Academic journal article Music, Sound and the Moving Image

The Evolving 'Temp Score' in Animation

Academic journal article Music, Sound and the Moving Image

The Evolving 'Temp Score' in Animation

Article excerpt

Temp Music, Feature Film and Animation

Filmmakers use 'temp' or temporary music as a placeholder and guideline for final music in feature films. As Ron Sadoff describes, 'Before the real score replaces the temp track, the temp track as mockup is deemed artistically and commercially viable [... It is a] blueprint of a film's soundtrack - a musical topography of score, songs, culture and codes.' He notes that in live-action films, the temp track 'survives only in its role for audience previews' and is 'discarded immediately following the preview phase' (2006: 166). Frequent hearings of the temp by the director and editorial crew help cement its influence as a guideline for the composer.

In animated feature film there are many private, internal screenings over the course of several years of production, and these have temp music as well. These screenings are not audience previews, but allow directors and various departments to review their work in progress. Unlike live action, nothing is ever 'in the can'; therefore, there are always opportunities to refine creative work, limited only by contractual deadlines and budget.

Directorial control over musical conception is nothing new. Temp music has been used in Hollywood since the 1930s.1 Temp music has been studied and commented on by a variety of scholars, authors and bloggers, who have approached the topic from perspectives ranging from the vocational to the highly analytical.2 Burt claims temp tracks 'will strike horror in a composer's heart' (1996: 220), and Lack, Karlin and Wright claim in very similar language that while temp tracks are intended to be temporary, they usually are not.3 While this statement seems short of literal truth, it is striking that three authors have so described the powerful influence the temp has come to bear upon a hired composer's final score. Generally, temp music today is comfortably understood as part of the communication between directors, editors and composers, as well as a routine part of the commercial feature-filmmaking process.

Music for animation has likewise been extensively studied, and has been reissued on its own for many years.4 In particular, Daniel Goldmark has written extensively on cartoon music. Music for cartoons has proved particularly fertile ground for analysis, as it is widely known, fondly remembered from childhood and contains many sophisticated musical references intended for the amusement of adults as well as children. Much analysis of music for animated film has been devoted to tracing these references, analysing the style and history of the musical composition, and examining the lives and working conditions of the composers, animators, and studio employees and executives. Researchers have also studied interactions between cartoons, music and culture at large, including issues of politics and race. All of this research has given consideration to the final music used in the cartoon for its public release.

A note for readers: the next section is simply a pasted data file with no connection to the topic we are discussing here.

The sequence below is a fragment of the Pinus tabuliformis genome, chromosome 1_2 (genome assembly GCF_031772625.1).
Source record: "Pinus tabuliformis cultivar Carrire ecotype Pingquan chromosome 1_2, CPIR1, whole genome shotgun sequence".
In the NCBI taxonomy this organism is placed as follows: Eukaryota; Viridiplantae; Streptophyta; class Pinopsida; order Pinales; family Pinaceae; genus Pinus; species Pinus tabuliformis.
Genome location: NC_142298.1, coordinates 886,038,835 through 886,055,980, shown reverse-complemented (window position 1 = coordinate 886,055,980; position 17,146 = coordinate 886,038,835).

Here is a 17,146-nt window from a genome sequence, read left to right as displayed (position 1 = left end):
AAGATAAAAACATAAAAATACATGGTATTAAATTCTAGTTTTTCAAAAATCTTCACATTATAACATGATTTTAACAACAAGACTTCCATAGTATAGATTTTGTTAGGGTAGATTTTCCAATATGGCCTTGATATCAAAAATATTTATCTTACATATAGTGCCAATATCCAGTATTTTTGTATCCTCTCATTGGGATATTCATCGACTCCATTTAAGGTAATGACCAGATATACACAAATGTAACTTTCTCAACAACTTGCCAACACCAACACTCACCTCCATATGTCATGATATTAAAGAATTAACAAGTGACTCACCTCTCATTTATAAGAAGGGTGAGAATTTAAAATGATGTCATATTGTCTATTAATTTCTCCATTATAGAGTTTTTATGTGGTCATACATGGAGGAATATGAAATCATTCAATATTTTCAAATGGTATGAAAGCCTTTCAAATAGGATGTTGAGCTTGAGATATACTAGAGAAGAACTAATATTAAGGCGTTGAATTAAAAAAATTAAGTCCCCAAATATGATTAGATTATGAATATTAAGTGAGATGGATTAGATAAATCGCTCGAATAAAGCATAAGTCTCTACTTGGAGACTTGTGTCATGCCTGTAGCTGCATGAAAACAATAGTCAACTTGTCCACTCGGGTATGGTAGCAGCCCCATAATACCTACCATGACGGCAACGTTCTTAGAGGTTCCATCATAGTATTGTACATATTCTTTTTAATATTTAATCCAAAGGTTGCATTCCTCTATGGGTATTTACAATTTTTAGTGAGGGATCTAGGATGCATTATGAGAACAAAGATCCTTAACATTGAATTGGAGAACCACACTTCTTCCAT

When we focus on the temp tracks used for animated feature films, however, we run into complications. Temp tracks in animated feature films bear a huge impact upon the final product, and in many ways the temp track constructed for an animated feature film today can be seen to outweigh what the actual final composer writes. This unusual situation is a result of the blurring of 'production' and 'post-production' in animation, and the great amount of time invested today in creating a temp track for an animated feature film. In animation, post-production is always happening.

A Special Situation in Animation

Live-action films have historically had three distinct phases: development, production and post-production. In development, the script is fine-tuned, money is raised, locations are scouted, art and design concepts are tested, actors are cast and preparations are made for a successful production. In production, the film is shot; this may be on location or on a soundstage in a studio facility. …

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